Sunday, August 31, 2008

The Wolfman

Nicholas Pekearo’s debut novel, The Wolfman, breathes new life into one of the horror genre’s legendary characters, the werewolf, amazingly enough turning the monster into the sympathetic hero of the story. Sadly, it has to be mentioned that Mr. Pekearo lost his life while patrolling as an unarmed volunteer policeman in New York before publication of The Wolfman and that his hopes of turning this book into a series died with him.

Marlowe Higgins, a Viet Nam vet with a tainted military discharge, did not inherit much from his father. But unfortunately for Higgins, he did not come away completely empty-handed. Instead, upon his father’s passing Higgins found himself burdened by a curse that originated with his great-great-grandfather, one that turns him into a killing machine with the appearance of each month’s full moon.

To his credit, Marlowe is a man with a conscious and, for a time, he fought the monthly transition from human to werewolf with a determination that caused him tremendous physical and psychological pain. But, try as he might to avoid it, he was forced to make a kill each month, so he found a way to ease his feelings of guilt by killing only those who deserved to die, murderers and criminals who preyed on those weaker than themselves, especially those who targeted women and children.

If Marlowe wanted to stay under the radar of law enforcement authorities, he knew that had to live a drifter’s life, something he did until taking a break from the road and settling into the little town of Evelyn where he worked as a short-order cook. For the first time since returning from Viet Nam, Marlowe lived what passed for a relatively normal existence despite the curse which continued to plague him. But, sooner or later, all good things manage to come to an end. That end came for Marlowe’s lifestyle when a serial killer, who was to be known as the Rose Killer because of his habit of replacing the eyeballs of his victims with roses, came to Evelyn and decided to stay for a while.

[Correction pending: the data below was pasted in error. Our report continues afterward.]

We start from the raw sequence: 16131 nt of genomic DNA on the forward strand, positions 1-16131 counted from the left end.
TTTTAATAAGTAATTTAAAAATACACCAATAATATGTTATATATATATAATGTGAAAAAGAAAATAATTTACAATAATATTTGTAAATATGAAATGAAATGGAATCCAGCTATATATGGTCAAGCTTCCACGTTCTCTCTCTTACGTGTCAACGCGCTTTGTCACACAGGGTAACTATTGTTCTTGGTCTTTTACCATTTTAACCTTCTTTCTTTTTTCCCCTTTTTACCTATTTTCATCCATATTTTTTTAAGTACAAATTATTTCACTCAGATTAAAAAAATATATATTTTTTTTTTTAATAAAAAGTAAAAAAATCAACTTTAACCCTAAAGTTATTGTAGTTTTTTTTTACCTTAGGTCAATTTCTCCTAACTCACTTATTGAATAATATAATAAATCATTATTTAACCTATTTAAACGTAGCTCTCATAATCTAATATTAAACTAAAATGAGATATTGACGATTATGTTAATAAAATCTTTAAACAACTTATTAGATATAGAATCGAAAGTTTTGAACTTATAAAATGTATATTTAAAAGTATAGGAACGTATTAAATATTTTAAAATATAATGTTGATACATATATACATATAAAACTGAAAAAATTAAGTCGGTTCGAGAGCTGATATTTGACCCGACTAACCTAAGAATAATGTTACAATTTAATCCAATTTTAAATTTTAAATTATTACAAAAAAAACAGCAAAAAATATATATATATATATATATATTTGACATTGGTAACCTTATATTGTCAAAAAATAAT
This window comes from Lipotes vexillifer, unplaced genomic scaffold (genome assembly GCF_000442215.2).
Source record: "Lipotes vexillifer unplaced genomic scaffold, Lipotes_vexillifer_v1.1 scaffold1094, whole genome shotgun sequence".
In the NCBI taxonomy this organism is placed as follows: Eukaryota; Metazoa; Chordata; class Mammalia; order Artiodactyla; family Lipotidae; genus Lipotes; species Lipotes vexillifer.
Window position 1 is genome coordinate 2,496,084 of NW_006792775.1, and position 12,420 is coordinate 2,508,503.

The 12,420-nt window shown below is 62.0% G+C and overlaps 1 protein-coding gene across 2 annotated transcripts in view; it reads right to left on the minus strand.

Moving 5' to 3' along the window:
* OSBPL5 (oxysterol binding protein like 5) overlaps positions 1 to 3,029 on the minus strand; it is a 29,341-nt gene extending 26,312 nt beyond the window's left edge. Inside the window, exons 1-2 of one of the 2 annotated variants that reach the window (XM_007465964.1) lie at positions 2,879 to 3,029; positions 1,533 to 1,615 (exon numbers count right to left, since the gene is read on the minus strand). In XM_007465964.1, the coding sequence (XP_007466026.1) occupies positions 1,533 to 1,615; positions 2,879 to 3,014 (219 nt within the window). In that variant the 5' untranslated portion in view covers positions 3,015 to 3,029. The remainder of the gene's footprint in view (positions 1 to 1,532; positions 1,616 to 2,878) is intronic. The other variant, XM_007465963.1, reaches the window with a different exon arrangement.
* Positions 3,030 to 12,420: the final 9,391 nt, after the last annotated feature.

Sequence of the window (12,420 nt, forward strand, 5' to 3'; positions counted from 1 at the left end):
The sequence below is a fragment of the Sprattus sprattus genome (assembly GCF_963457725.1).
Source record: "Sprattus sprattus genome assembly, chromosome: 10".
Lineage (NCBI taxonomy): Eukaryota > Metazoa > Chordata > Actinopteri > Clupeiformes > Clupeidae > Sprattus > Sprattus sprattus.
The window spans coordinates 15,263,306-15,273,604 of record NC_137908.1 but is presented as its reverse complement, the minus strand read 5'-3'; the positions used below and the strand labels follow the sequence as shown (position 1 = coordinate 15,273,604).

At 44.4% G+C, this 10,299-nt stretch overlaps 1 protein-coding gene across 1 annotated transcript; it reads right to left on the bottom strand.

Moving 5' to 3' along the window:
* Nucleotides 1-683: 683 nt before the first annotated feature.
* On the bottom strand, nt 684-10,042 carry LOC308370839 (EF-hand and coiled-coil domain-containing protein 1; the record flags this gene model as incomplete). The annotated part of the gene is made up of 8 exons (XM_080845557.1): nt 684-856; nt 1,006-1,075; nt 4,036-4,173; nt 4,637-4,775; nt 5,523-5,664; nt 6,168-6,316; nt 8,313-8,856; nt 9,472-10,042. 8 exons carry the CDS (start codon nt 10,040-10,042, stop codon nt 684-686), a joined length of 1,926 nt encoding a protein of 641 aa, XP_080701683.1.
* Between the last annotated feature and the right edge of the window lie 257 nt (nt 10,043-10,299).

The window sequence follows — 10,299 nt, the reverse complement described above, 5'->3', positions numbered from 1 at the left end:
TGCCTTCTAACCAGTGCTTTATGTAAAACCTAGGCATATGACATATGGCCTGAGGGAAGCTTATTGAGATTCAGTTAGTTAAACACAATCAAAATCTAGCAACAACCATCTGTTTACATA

The Wolfman so skillfully walks that fine line between reality and fantasy that Pekearo is able to transform a werewolf not only into a sympathetic character, but into a thoroughly believable one. The story is set in the dark little world of Evelyn, a town desperately in need of the protection of a superhero, if there ever was one, and one peopled by characters who would be right at home in the shadows and alleyways of the big city. Pekearo has skillfully combined the elements of several genres in a way that ensures the novel’s appeal to fans of each of them: horror, detective fiction, thriller, and American noire.

The book’s weak point is the relative ease with which most readers will determine the identity of the Rose Killer long before Marlowe manages it, something that diminishes some of the novel’s tension level. But in a novel that is as much fun as The Wolfman that is an easy thing to forgive.

Rated at: 4.0

Originally published at Curled Up with a Good Book


  1. This sounds interesting...I'll have to check it out.

  2. Honestly, Sam, quit reviewing books I have to read. The line between gainful employment (to buy books) and the time to read them is fine.

    Sad about the author. It sounds like he managed to "write what he knew" in a very fantastical grounded way.

  3. Samantha, this one is pretty different. I wasn't sure what I was getting into when I started it but found it to be a whole lot of fun.

  4. Carrie, I think you'll like this one... :-)

  5. Ok, I'd never heard of this but it is now going on my TBR list. And just in time for the RIP II challenge too! (As if I need any more reason to buy this). Thanks for this!

  6. I think this one would be absolutely perfect for the new RIP challenge.

  7. You were right, I really liked this one. It was brutal in exactly the right way and it's just a shame he won't be writing any more.

  8. I'm tickled to hear that you enjoyed this one, Carrie...hasn't happened that way much lately. :-)